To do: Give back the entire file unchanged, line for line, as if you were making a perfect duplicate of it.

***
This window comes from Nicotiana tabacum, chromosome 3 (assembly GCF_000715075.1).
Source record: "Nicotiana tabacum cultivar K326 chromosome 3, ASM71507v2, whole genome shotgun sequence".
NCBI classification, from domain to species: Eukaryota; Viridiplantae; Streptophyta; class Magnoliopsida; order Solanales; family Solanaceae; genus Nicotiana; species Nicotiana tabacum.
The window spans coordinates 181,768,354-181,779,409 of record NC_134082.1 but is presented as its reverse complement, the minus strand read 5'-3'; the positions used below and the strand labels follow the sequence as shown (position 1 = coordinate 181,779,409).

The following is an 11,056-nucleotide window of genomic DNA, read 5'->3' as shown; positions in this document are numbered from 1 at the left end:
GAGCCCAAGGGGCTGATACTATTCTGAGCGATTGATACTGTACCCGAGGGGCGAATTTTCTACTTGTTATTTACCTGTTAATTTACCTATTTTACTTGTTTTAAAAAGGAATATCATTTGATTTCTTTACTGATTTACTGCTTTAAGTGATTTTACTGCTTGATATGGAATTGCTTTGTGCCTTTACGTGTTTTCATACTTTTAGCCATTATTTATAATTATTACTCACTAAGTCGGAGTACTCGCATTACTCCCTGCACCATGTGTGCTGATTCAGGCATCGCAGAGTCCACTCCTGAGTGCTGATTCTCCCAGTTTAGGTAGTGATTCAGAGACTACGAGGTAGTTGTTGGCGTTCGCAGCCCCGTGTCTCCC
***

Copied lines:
This window comes from Nicotiana tabacum, chromosome 3 (assembly GCF_000715075.1).
Source record: "Nicotiana tabacum cultivar K326 chromosome 3, ASM71507v2, whole genome shotgun sequence".
NCBI classification, from domain to species: Eukaryota; Viridiplantae; Streptophyta; class Magnoliopsida; order Solanales; family Solanaceae; genus Nicotiana; species Nicotiana tabacum.
The window spans coordinates 181,768,354-181,779,409 of record NC_134082.1 but is presented as its reverse complement, the minus strand read 5'-3'; the positions used below and the strand labels follow the sequence as shown (position 1 = coordinate 181,779,409).

The following is an 11,056-nucleotide window of genomic DNA, read 5'->3' as shown; positions in this document are numbered from 1 at the left end:
GAGCCCAAGGGGCTGATACTATTCTGAGCGATTGATACTGTACCCGAGGGGCGAATTTTCTACTTGTTATTTACCTGTTAATTTACCTATTTTACTTGTTTTAAAAAGGAATATCATTTGATTTCTTTACTGATTTACTGCTTTAAGTGATTTTACTGCTTGATATGGAATTGCTTTGTGCCTTTACGTGTTTTCATACTTTTAGCCATTATTTATAATTATTACTCACTAAGTCGGAGTACTCGCATTACTCCCTGCACCATGTGTGCTGATTCAGGCATCGCAGAGTCCACTCCTGAGTGCTGATTCTCCCAGTTTAGGTAGTGATTCAGAGACTACGAGGTAGTTGTTGGCGTTCGCAGCCCCGTGTCTCCC